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VBAC: Know the Facts – Make a Choice

Vaginal birth after cesarean (VBAC) is an option for many women.  There are risks, and benefits, as there are for many things in life. Ultimately, the choice to have a VBAC is up to the individual who is having the baby. It is most important to learn what is true and what isn’t, about the risks and benefits.

Generally speaking, cesarean-section is major abdominal surgery. Layers of skin are cut through, as is the uterus. I have actually watched a cesarean surgery as they pull out the uterus and place it on the woman’s abdomen. It is fascinating, and also a major ordeal to go through.

It is important to note that the type of incision made to perform cesarean, can increase or decrease risk of uterine rupture when attempting a VBAC.   Uterine rupture, while rare, can also occur with those who have never had a cesarean section.

Modern medicine can be a life saver, or it can be over used. Scare tactics, and misinformation abound when it comes to birth and to VBAC.birth in the know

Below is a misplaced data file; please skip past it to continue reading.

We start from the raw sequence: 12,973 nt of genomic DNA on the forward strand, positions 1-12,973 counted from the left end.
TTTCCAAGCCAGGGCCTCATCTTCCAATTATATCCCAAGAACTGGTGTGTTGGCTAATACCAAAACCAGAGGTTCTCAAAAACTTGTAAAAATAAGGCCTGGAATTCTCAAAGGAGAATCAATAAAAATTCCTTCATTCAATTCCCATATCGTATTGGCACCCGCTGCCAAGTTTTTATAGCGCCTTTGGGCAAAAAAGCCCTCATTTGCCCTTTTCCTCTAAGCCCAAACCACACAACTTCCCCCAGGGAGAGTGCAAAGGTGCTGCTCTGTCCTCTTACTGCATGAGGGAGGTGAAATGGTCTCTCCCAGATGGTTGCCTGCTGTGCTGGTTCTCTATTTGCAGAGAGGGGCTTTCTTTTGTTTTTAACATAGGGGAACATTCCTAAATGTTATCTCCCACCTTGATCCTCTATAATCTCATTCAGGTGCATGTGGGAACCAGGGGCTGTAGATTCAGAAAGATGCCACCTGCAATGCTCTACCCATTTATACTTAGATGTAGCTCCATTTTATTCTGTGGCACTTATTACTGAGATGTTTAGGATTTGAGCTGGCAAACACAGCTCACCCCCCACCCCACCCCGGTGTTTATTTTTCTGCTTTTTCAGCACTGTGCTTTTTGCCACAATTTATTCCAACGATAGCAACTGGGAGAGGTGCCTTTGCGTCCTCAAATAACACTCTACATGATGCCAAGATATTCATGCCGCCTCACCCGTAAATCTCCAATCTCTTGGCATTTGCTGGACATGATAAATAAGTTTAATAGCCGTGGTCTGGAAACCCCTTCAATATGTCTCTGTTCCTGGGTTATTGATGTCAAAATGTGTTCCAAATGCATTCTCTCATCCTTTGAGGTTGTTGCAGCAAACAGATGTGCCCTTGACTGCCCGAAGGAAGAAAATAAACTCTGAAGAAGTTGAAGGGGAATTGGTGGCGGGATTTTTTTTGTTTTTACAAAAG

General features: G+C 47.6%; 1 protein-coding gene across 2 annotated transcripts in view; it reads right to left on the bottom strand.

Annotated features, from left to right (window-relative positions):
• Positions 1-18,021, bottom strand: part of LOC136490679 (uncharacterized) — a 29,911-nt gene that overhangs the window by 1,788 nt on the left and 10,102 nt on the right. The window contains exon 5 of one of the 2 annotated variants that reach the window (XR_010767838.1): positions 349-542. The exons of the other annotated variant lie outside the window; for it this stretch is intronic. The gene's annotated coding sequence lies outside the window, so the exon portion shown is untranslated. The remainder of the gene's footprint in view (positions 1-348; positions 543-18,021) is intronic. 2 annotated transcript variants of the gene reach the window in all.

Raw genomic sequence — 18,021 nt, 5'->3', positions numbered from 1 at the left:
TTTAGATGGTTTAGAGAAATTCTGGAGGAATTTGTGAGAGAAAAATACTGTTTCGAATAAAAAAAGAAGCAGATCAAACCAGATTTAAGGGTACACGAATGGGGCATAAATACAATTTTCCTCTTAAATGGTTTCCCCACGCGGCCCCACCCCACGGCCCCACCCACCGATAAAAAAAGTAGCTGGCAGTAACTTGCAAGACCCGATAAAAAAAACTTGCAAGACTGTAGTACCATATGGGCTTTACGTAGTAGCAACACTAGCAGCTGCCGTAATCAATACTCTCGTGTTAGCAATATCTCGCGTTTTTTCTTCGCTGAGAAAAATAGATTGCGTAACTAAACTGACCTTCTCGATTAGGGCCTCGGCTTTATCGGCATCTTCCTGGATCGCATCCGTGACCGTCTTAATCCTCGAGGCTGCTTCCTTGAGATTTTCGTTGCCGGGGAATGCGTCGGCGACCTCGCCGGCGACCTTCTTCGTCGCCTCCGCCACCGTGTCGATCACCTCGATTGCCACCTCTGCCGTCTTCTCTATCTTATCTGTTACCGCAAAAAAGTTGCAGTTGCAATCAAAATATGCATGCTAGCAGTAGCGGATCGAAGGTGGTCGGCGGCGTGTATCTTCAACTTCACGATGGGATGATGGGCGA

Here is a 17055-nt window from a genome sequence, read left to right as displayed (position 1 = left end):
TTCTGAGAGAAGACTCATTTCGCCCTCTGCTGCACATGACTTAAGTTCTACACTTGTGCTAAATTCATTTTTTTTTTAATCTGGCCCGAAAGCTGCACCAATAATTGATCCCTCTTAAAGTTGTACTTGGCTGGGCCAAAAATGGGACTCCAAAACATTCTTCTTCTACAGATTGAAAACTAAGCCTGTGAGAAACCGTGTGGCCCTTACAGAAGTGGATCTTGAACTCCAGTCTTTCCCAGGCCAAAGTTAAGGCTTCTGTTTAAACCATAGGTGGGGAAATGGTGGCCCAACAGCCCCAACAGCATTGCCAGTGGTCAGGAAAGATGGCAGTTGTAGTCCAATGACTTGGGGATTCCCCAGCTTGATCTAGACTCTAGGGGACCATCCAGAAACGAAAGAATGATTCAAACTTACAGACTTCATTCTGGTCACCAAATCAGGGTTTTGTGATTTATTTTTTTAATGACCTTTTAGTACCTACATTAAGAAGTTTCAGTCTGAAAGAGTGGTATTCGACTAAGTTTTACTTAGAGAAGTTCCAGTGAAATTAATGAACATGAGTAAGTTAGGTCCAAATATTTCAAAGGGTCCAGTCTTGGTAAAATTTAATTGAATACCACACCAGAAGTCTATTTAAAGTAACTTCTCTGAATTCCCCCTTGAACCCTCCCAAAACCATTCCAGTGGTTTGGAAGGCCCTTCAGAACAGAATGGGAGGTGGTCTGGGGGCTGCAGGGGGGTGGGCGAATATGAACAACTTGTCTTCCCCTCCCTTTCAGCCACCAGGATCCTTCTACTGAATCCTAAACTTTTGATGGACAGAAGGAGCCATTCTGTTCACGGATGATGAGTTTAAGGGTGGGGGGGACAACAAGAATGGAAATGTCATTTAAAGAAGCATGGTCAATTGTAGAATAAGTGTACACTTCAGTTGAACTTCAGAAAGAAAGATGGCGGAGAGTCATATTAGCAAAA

The fact is that VBAC is a safe and viable option. According to Practice Bulletin No. 184, the American College of Obstetricians and Gynecologists states:

“Good candidates for planned TOLAC (trial of labor after cesarean) are those women in whom the balance of risks (as low as possible) and chances of success (as high as possible) are acceptable to the patient and obstetrician or other obstetric care provider.”

There is no one size fits all, but rather a choice made by the pregnant person, based on benefits and risks of VBAC.

The World Health Organization (WHO) states that it isn’t possible to have a global mandate for acceptable cesarean section rates, as they also recognize there are many geographic and individual circumstances that contribute to the rates of cesarean around the world.

Knowledge is power. Learn you can about VBAC, whether you are attempting one, or a doula supporting a birthing person, or someone else who wants to learn and educate others.  You can take this course FREE, brought to you by my colleague, Nicette Jukelevics, and the VBAC Project.

I want you to be in the know on VBAC.

 

 

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